825.34/5–747: Airgram

The Secretary of State to the Embassy in Chile


A–177. There are now in the possession of the Chilean government a number of US naval vessels leased to Chile during the war under a charter party agreement between the two governments. By the terms of this agreement, the US retains title to the vessels and Chile is required to return each vessel, unless lost, to this government at a place and time to be specified by the US. This procedure was used because under the Lend Lease Act37 it was not permitted to transfer title to these vessels.

As the Navy Department now considers the ships leased to Chile to be surplus to its needs, it is planned to offer them for sale to Chile as surplus property at a low price. If Chile should agree to purchase, it is planned not to require Chile to return the ships to a US port for actual repossession by the US, but to ask that they be returned to an appropriate US official in Chile until a contract of sale is finalized. Failure to purchase the ships will necessitate that they be returned by Chile to a US port for actual repossession by the US and subsequent disposal. Although agreement states that “hire” (charge for use) of the vessels during the war shall be determined by subsequent agreement between the two governments, it is not planned to charge for use of the ships, since they were employed in the common defense effort.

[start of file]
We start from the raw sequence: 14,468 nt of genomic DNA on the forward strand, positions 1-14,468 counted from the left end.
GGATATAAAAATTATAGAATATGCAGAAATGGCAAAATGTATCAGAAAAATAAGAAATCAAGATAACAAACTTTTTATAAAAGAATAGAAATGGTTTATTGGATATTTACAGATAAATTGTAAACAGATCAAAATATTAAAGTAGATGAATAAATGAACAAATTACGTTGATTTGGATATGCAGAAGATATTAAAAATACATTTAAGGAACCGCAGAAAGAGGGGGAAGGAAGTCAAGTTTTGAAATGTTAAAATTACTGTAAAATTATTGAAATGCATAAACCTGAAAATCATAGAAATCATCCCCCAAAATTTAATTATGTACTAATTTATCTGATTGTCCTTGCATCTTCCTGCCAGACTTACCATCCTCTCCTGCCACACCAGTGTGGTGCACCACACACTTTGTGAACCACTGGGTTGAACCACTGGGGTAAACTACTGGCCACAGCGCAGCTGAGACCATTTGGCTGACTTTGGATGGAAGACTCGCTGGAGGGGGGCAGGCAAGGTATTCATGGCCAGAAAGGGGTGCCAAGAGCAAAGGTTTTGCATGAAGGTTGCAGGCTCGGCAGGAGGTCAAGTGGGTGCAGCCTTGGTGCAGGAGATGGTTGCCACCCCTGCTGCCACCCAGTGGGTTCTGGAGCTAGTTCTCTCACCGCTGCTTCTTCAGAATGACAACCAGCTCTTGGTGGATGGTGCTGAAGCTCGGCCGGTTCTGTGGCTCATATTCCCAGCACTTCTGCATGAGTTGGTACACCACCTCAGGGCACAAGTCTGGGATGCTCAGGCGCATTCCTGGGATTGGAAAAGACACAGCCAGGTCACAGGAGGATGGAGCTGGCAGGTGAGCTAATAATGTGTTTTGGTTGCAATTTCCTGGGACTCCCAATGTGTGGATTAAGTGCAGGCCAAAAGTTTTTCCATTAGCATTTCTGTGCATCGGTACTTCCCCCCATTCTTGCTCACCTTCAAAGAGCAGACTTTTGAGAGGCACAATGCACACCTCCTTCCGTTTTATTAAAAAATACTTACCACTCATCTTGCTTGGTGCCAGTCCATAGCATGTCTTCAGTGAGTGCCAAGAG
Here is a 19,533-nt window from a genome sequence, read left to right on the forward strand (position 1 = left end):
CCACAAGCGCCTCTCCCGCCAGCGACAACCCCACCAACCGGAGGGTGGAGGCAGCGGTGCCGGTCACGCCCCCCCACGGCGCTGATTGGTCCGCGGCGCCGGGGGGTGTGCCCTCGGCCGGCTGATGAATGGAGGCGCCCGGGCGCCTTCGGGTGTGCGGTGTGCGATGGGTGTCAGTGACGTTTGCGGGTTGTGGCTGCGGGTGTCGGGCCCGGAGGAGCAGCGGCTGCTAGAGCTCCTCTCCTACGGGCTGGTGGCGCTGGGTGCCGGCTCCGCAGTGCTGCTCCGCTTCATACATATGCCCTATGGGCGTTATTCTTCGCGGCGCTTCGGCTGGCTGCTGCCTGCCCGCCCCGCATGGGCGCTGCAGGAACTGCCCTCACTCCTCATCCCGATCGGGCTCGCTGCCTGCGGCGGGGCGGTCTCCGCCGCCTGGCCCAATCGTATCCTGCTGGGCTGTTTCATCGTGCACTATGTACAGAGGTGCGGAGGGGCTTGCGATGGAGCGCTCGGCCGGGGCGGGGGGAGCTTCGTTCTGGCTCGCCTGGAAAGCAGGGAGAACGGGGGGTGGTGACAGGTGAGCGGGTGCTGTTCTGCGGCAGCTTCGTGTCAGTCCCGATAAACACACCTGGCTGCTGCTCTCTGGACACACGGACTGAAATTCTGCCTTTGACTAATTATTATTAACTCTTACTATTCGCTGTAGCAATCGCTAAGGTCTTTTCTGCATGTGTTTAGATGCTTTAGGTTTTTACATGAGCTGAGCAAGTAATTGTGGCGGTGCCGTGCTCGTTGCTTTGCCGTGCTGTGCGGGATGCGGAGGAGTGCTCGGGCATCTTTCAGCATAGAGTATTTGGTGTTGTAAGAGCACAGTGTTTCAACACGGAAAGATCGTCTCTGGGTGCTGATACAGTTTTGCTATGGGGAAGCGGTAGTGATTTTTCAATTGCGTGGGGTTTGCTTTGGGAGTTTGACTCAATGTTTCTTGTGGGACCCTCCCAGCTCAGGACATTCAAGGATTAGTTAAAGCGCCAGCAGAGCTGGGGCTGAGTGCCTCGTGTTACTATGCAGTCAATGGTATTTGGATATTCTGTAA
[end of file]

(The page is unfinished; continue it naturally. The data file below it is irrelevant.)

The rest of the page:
Please report your comments by cable and any objections you may perceive. US ships covered by agreement with Chile are: 3 aircraft rescue vessels, 6 aircraft rearming vessels.38

  1. 55 Stat. 31.
  2. Memoranda of February 26 and March 11, 1947, from the Deputy Field Commissioner for Military Programs, Foreign Liquidation Commissioner’s Office, to the Chief of the Division of Special Inter-American Affairs, indicated that 6 LCI(L)’s and 4 LSM’s were transferred to Chile (825.34/3–1747).